Women are twice more likely than men to be diagnosed with depression, but that may be because their symptoms are different. Women may feel sad and cry more often, whereas men are more likely to show anger, irritation, frustration, and discouragement.
Men may turn to drugs or alcohol, or engage in risky behavior. They are also more likely to complete suicide if they try it. Because of these differences, many men go undiagnosed. Without treatment, depression is likely to worsen.
About 90 percent of those diagnosed with lupus, an autoimmune disorder are women, but the disorder can also strike men. Symptoms include joint swelling and pain, muscle weakness, extreme fatigue, unexplained fever, hair loss, leg swelling, eye puffiness, swollen glands, etc.
Lupus is treated similarly in both genders. Your doctor may overlook it because it is rare in men. If you have symptoms, ask for testing.
Fibromyalgia is a disease characterised by imbalance of chemicals in the brain. It is unknown what causes fibromyalgia and why so few men suffer from it. Chronic pain is the chief symptom, but other complaints often come along with it, such as chronic fatigue, insomnia, headaches, irritable bowel syndrome, and restless legs syndrome. Men’s symptoms tend to be milder, but cases in men are more likely to go undiagnosed or even be denied by medical professionals, which can mean greater suffering mentally and socially.
When to see the doctor
A fever is one way your body naturally fights infection. However, if you have a high fever or a fever that lasts more than three days, you should go to the hospital because a more serious infection could be at play.
It’s not always easy to know when to go to the doctor for a cold; if yours doesn’t pass or even worsens, seek professional help.
A severe cough that lingers more than two weeks may indicate whooping cough, while sustained congestion can lead to a sinus infection if left untreated.
If you have a fever, muscle aches or other flu-like symptoms, see the doctor. Extremely difficult swallowing, chest pain and shortness of breath are not normal cold symptoms and may indicate a more serious condition.
An unexplained drop in weight could indicate overactive thyroid, diabetes, depression or liver disease, among other things.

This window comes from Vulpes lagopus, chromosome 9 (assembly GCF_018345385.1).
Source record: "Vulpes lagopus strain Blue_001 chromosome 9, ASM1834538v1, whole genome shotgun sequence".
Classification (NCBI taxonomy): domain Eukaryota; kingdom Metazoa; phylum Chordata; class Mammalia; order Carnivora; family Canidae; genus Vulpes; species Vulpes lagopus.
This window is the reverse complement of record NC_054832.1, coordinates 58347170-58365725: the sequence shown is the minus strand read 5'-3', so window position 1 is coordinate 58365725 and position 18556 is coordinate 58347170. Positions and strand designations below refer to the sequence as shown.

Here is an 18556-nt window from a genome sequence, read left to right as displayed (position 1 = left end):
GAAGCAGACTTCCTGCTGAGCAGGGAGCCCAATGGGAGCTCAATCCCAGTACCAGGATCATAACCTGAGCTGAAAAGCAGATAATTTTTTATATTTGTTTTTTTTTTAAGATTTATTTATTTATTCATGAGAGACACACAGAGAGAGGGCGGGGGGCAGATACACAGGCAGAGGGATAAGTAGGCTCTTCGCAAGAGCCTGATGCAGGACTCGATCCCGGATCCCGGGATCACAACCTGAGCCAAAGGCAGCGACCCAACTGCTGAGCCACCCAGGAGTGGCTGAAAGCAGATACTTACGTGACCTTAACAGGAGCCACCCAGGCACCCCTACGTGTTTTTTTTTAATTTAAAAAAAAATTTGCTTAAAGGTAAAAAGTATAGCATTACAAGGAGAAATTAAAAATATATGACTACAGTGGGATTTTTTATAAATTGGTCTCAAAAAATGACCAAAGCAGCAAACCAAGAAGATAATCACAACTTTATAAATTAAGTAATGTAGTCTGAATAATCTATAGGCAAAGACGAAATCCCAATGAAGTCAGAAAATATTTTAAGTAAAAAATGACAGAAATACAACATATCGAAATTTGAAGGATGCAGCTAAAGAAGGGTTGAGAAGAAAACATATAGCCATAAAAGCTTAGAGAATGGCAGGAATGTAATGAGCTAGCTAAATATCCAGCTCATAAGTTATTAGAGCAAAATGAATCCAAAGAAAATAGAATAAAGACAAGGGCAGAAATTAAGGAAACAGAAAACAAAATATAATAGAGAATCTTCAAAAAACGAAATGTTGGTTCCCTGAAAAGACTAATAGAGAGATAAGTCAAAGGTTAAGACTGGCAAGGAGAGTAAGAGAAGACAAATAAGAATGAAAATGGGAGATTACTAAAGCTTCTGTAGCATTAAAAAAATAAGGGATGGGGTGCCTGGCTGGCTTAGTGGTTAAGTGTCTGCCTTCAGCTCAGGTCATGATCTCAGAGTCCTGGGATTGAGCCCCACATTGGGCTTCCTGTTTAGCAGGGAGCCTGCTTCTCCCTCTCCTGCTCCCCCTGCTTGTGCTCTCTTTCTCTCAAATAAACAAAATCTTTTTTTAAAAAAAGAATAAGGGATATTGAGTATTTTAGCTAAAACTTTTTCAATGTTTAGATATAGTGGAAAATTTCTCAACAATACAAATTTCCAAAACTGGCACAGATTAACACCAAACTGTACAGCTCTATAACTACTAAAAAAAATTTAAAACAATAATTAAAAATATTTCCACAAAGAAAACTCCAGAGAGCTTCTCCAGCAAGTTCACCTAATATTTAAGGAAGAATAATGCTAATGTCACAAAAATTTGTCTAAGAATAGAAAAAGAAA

As a general rule of thumb, if you’ve lost more than 10 percent of your body weight in the last six months (and you’re not obese), make an appointment with your doctor.
High altitude, strenuous exercise, obesity and extreme temperature are all normal causes of shortness of breath. If none of these are causing your breathlessness, you could have asthma or bronchitis especially if symptoms come on suddenly and strongly.
If you experience abnormal, intense and sustained pain in the chest, abdomen or pelvis, it can be a heart attack – when the pain is in the chest; gallstones – when pain is in the abdomen (accompanied by nausea and vomiting); and appendicitis or kidney infection – when the pain in the pelvis.
If your bowel movement or urination changes suddenly, something’s definitely wrong. Things like bloody or black stools, diarrhea or constipation, or excessive urination are red flags. When these crop up, it’s a good idea to consult with your doctor.
If you suffer from migraines, you may sometimes experience bright flashes or spots in your vision. Outside of these cases, sudden bright flashes might be a sign of a retinal detachment, a serious condition that requires immediate medical attention to prevent permanent vision loss.
Changes in mood and sudden confusion can occur with mental health issues as well as physical conditions, such as an infection or drug interaction. Watch out for trouble thinking or focusing, irregular sleeping patterns, and feelings of anxiety or depression.
If you’ve fallen on your head or suffered a blow to the head, monitor for the symptoms of concussion. These can include difficulty concentrating, headache, irritability and change in sleep pattern; if any of these develop, see your doctor.